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Claims Manager,France at XL Catlin

First published in Commercial Risk Europe

When a risk manager buys an insurance policy, he or she is buying a promise to pay valid claims but also in some respects they are putting their reputation on the line. So if claims are mishandled, serious problems can arise between risk manager and insurer. These problems can be exacerbated in global programmes that cover numerous and often complex territories and legal environments. But risk managers, their insurers, brokers and claims handlers can work together to ensure the process runs smoothly. Emmanuelle Martin, XL Catlin's Claims Manager for France explains how.

What can risk managers and their insurers do to make sure that claims in global programs are processed smoothly?

Global insurance programmes are a great way for risk managers to secure consistent, and compliant multinational insurance coverage but this can be undermined if communication channels are not open. Problems with claims can arise if communication breaks down - either between the insurer and the broker, the insurer and its client, or between the insurer and its network or network partner. The challenge for the insurer is to be able to manage claims uniformly wherever the programme applies, regardless of whether they have an office in that country or whether they are working with a partner.

Where we do not have an office, we choose to work with local partners.

To achieve this, insurers of global programmes need to have a good network and excellent relationships with their local partners, such as insurers, surveyors and lawyers. When a claim occurs, the master claims handler, who's a central point of contact for the risk manager, must be extremely proactive - and also reactive. It is also very important that insurers have relationships with local experts that understand local customs. Insurers cannot simply impose their usual method of settling claims onto local cultures - instead they should work with local experts to make sure that local sensitivities are not ignored. This can help ensure that claims are resolved swiftly and successfully.

Transparency is often said to be the main contributor to a successful claims process - what does this actually mean? Who needs to be transparent about what?

Everybody has to be transparent. The local subsidiary of the client has to be transparent, the head office of the client has to be transparent - and us too; the insurer has to be transparent. We, the insurer, must be accountable for the way we handle a claim and be able to demonstrate why we are nominating a particular expert or taking a specific action.Technology can help with this. If used effectively, along pre-agreed guidelines, information on changes in risk exposure and the status of claims can be communicated in a consistent and transparent manner. Using technology so that clients can track all open claims, in real time, 24/7, no matter where the claim occurred, gives clients a clear overview of their claims picture worldwide.But tools are only one part of this - you still need clear and regular communication between all parties involved.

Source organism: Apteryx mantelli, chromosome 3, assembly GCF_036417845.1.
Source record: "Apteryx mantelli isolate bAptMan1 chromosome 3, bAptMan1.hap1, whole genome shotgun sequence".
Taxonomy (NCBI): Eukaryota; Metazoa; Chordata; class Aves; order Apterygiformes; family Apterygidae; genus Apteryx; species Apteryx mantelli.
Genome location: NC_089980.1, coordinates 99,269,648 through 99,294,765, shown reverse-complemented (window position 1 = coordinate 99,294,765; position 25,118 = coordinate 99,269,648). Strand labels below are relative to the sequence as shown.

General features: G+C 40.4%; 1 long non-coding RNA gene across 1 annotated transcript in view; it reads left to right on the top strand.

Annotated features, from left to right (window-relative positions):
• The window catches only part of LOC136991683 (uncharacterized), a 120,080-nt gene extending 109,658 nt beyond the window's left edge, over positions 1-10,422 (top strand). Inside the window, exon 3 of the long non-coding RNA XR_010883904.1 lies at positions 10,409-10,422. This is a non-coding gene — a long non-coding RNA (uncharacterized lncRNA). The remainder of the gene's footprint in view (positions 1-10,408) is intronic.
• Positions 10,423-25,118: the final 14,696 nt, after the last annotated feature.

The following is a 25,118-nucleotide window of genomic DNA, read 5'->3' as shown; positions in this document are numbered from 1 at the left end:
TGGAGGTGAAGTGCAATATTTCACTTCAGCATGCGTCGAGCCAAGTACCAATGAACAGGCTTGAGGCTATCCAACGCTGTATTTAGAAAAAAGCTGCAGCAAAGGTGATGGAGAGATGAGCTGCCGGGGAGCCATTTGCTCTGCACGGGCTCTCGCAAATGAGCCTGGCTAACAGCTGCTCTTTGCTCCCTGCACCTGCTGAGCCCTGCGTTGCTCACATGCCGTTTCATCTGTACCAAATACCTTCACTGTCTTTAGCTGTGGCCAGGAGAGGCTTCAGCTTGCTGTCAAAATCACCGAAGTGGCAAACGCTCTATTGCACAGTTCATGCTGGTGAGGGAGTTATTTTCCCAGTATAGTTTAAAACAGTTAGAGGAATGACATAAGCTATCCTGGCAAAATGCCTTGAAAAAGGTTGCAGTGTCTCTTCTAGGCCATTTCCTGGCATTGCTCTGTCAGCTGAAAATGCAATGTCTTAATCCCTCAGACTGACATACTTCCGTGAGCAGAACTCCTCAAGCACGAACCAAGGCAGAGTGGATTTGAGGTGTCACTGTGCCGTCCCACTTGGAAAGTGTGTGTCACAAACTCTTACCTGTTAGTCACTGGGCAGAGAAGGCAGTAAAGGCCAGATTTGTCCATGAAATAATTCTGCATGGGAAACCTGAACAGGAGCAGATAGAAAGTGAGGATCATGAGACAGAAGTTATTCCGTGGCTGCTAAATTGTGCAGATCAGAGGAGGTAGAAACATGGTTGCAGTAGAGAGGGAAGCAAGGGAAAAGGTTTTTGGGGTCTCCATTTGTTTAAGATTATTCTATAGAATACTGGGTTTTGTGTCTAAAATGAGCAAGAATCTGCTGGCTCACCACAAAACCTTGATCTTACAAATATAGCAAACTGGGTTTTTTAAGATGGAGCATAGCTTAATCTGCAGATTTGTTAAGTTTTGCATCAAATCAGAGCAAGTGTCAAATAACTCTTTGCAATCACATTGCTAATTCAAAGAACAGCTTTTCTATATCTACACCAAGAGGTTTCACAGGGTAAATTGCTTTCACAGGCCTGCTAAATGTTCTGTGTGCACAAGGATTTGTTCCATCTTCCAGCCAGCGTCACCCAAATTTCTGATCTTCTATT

How can the communication process between risk managers and insurer be improved to ensure a hassle-free, conflict-free claims process?

Insurers must make clear in their instructions to risk managers how much, and what type, of information they need to receive on claims. Then the master claims handler will communicate those instructions to local claims handlers - before the program is implemented. That way, local experts are aware of what is expected of them should a claim occur.Where we do not have an office, we choose to work with local partners. Getting this partnership right is critical, ensuring they are on-board with our claims-handling standards, and we have a process in place to minimise any delays caused by the use of two different systems. This work is ongoing to make sure that standards are consistent, because ultimately you are only as strong as your weakest link.

How could risk managers, brokers and insurers collect data more effectively to smooth and speed up the claims process?

Insurers should make sure that their brokers and local partners understand what data and information they need. And risk managers must make sure that local subsidiaries have clear instructions about the quality of data required. If they have a local office, insurers can ensure that data is collected in a uniform way. If the insurer is working with a network partner it can impose their data collection standards on those local partners.Before we sign a contract with a client we do a lot of work with the risk manager to understand what their expectations of the policy are. Open and clear communication throughout the process is the key to making these programmes a success for all parties involved.

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US- and Canada-Issued Insurance Policies

In the US, the AXA XL insurance companies are: AXA Insurance Company, Catlin Insurance Company, Inc., Greenwich Insurance Company, Indian Harbor Insurance Company, XL Insurance America, Inc., XL Specialty Insurance Company and T.H.E. Insurance Company. In Canada, coverages are underwritten by XL Specialty Insurance Company - Canadian Branch and AXA Insurance Company - Canadian branch. Coverages may also be underwritten by Lloyd’s Syndicate #2003. Coverages underwritten by Lloyd’s Syndicate #2003 are placed on behalf of the member of Syndicate #2003 by Catlin Canada Inc. Lloyd’s ratings are independent of AXA XL.
US domiciled insurance policies can be written by the following AXA XL surplus lines insurers: XL Catlin Insurance Company UK Limited, Syndicates managed by Catlin Underwriting Agencies Limited and Indian Harbor Insurance Company. Enquires from US residents should be directed to a local insurance agent or broker permitted to write business in the relevant state.